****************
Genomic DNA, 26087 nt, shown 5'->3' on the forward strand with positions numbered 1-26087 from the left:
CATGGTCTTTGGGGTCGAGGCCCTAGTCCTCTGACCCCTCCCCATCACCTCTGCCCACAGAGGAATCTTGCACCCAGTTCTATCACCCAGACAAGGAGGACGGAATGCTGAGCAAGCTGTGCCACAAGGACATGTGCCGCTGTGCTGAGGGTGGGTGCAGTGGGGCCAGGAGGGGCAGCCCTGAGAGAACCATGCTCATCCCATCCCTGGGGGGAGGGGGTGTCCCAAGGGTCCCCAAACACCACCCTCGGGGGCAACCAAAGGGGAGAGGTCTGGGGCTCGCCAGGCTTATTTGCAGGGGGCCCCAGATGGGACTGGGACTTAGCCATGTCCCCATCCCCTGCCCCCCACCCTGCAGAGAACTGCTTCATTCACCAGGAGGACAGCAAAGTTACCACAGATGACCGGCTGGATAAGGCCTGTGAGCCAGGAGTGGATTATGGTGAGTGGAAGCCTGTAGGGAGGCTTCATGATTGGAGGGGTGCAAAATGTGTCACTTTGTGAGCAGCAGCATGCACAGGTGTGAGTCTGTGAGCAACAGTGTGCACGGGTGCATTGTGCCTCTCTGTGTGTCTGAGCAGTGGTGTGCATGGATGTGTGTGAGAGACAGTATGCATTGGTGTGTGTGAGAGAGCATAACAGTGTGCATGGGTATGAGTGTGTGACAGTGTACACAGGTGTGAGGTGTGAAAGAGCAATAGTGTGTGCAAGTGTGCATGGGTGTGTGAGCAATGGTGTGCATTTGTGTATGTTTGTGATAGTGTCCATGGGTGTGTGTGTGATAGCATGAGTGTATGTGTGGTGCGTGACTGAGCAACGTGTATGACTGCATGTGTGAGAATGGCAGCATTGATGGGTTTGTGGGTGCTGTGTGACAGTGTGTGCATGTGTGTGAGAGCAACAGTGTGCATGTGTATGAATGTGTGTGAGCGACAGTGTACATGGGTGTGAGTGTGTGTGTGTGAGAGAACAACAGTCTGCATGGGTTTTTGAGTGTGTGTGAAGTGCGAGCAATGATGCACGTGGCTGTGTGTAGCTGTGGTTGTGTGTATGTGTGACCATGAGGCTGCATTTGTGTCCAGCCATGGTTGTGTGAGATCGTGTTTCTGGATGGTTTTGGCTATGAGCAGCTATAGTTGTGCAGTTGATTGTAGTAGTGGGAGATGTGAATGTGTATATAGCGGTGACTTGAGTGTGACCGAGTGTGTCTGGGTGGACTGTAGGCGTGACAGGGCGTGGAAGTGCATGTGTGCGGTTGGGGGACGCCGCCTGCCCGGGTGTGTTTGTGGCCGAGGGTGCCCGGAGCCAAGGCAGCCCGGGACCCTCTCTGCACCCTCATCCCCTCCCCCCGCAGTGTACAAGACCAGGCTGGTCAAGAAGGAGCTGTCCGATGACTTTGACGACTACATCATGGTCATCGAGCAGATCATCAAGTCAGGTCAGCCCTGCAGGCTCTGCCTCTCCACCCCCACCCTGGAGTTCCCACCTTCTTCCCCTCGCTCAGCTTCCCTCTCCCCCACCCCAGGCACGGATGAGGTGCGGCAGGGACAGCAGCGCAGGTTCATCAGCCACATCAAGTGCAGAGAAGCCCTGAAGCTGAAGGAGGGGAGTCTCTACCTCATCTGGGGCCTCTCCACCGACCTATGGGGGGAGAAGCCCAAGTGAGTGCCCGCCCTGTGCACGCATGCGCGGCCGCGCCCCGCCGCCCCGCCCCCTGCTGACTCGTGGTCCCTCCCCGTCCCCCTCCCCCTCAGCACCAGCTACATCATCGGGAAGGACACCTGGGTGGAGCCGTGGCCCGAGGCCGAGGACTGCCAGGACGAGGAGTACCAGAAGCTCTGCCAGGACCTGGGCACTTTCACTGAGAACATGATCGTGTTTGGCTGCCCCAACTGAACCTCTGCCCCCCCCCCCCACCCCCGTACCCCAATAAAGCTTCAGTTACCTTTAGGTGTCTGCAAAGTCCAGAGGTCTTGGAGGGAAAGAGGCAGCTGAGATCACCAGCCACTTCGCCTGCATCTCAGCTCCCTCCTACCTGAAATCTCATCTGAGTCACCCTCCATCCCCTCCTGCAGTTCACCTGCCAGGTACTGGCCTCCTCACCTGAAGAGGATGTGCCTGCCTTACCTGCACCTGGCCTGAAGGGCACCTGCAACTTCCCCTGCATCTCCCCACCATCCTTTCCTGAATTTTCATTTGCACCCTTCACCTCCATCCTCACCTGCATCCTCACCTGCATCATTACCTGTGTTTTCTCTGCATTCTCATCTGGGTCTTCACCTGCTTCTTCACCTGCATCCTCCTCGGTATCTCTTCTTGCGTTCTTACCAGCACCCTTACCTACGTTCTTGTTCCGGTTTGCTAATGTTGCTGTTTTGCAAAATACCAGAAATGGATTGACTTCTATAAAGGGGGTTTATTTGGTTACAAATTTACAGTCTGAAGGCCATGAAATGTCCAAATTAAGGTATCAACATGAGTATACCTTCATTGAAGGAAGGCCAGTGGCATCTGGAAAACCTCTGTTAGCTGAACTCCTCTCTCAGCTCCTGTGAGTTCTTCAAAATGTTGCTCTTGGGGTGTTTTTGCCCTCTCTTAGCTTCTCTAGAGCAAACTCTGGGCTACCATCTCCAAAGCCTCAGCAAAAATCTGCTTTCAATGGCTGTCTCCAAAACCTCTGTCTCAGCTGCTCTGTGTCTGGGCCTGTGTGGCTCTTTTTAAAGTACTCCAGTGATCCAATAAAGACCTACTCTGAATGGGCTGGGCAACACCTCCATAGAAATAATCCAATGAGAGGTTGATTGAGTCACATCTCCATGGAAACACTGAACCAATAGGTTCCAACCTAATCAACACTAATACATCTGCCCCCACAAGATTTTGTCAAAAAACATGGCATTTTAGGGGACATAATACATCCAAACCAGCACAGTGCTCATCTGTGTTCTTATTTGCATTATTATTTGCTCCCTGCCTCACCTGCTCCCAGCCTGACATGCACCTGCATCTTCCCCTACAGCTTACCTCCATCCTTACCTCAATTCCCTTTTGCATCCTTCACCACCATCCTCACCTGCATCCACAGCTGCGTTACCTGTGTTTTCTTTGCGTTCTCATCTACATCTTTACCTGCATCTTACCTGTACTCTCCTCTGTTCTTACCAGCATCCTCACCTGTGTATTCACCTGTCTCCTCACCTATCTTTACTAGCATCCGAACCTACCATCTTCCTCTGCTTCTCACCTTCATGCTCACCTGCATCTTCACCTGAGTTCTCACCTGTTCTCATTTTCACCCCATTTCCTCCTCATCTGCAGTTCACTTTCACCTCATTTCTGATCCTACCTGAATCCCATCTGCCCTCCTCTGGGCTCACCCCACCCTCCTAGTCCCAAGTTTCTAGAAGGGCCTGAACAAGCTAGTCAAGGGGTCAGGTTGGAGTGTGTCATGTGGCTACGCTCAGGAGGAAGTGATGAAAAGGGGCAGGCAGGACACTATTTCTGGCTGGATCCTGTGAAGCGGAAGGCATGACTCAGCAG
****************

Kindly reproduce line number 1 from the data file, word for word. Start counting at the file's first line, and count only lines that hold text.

Genomic DNA, 26087 nt, shown 5'->3' on the forward strand with positions numbered 1-26087 from the left: